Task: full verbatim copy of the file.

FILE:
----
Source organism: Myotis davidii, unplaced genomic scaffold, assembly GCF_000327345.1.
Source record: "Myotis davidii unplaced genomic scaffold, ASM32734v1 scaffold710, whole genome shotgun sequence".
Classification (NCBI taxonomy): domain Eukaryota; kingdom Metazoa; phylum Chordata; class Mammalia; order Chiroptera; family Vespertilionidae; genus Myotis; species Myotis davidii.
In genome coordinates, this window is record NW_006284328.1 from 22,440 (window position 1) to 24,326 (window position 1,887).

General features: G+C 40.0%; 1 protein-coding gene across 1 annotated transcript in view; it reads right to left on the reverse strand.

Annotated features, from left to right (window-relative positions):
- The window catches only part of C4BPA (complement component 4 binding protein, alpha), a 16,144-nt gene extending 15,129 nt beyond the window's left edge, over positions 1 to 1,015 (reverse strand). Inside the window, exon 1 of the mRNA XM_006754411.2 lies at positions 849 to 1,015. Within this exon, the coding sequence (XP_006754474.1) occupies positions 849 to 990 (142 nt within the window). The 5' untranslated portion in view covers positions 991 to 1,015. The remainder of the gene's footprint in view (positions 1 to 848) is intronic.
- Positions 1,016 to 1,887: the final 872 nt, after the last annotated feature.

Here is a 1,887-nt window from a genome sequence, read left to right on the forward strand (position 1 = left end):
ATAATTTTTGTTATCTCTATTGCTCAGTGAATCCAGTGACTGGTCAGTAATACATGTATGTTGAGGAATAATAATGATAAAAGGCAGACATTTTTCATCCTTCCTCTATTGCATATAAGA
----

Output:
Source organism: Myotis davidii, unplaced genomic scaffold, assembly GCF_000327345.1.
Source record: "Myotis davidii unplaced genomic scaffold, ASM32734v1 scaffold710, whole genome shotgun sequence".
Classification (NCBI taxonomy): domain Eukaryota; kingdom Metazoa; phylum Chordata; class Mammalia; order Chiroptera; family Vespertilionidae; genus Myotis; species Myotis davidii.
In genome coordinates, this window is record NW_006284328.1 from 22,440 (window position 1) to 24,326 (window position 1,887).

General features: G+C 40.0%; 1 protein-coding gene across 1 annotated transcript in view; it reads right to left on the reverse strand.

Annotated features, from left to right (window-relative positions):
- The window catches only part of C4BPA (complement component 4 binding protein, alpha), a 16,144-nt gene extending 15,129 nt beyond the window's left edge, over positions 1 to 1,015 (reverse strand). Inside the window, exon 1 of the mRNA XM_006754411.2 lies at positions 849 to 1,015. Within this exon, the coding sequence (XP_006754474.1) occupies positions 849 to 990 (142 nt within the window). The 5' untranslated portion in view covers positions 991 to 1,015. The remainder of the gene's footprint in view (positions 1 to 848) is intronic.
- Positions 1,016 to 1,887: the final 872 nt, after the last annotated feature.

Here is a 1,887-nt window from a genome sequence, read left to right on the forward strand (position 1 = left end):
ATAATTTTTGTTATCTCTATTGCTCAGTGAATCCAGTGACTGGTCAGTAATACATGTATGTTGAGGAATAATAATGATAAAAGGCAGACATTTTTCATCCTTCCTCTATTGCATATAAGA